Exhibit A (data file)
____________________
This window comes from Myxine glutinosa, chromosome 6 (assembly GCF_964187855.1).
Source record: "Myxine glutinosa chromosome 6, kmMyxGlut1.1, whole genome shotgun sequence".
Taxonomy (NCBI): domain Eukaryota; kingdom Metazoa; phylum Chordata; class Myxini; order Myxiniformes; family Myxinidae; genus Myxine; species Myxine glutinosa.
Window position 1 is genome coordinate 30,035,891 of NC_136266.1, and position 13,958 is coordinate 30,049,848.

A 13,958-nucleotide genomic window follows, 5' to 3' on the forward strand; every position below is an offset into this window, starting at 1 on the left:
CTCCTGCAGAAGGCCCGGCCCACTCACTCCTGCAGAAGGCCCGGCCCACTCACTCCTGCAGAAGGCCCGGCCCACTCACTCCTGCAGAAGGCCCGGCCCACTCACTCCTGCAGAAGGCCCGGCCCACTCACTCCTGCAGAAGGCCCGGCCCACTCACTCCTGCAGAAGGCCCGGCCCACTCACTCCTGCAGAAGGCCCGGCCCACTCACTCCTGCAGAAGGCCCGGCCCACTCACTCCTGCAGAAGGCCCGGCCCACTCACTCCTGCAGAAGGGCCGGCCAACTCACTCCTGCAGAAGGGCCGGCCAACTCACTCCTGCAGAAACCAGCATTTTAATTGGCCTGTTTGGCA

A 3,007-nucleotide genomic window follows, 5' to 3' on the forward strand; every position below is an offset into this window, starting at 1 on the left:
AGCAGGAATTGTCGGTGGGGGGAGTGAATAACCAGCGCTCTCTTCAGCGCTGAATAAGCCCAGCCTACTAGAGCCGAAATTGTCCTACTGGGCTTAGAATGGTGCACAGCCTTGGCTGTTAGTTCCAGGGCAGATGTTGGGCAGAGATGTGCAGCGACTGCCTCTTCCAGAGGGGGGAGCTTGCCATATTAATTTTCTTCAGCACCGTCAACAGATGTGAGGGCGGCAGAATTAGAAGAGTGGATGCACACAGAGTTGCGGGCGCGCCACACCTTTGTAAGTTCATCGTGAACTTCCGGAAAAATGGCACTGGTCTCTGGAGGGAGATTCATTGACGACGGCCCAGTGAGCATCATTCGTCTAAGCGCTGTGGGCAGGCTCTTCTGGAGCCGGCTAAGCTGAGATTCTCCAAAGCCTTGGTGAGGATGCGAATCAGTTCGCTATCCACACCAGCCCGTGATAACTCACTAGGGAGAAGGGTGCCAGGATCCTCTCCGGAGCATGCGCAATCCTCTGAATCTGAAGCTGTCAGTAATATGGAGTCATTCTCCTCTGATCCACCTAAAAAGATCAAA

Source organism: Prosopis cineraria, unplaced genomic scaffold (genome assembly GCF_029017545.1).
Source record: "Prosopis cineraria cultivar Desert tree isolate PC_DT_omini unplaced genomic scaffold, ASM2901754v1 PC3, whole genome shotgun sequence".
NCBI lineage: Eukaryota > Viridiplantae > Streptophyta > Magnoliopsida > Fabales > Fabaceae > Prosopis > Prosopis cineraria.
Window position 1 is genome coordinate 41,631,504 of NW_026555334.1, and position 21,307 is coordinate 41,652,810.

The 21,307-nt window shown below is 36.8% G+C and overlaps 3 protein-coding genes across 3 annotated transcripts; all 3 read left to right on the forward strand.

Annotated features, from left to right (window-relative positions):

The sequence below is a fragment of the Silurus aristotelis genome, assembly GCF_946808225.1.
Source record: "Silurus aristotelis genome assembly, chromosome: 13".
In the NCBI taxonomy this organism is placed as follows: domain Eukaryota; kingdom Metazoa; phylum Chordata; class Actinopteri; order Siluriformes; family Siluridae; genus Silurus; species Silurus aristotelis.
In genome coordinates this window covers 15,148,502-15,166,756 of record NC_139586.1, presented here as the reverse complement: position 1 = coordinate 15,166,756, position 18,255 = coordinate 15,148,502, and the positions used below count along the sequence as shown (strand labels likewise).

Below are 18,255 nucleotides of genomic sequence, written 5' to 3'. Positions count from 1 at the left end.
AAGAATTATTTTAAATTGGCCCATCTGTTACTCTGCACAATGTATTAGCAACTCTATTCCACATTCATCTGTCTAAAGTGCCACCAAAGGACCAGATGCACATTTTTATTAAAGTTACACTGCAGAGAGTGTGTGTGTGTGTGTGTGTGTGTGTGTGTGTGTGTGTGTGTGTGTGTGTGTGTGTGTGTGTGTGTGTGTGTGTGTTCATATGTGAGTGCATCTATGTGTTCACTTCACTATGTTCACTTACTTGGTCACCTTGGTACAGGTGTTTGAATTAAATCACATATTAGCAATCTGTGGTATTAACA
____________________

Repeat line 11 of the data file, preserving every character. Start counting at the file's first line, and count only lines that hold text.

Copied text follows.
NCBI lineage: Eukaryota > Viridiplantae > Streptophyta > Magnoliopsida > Fabales > Fabaceae > Prosopis > Prosopis cineraria.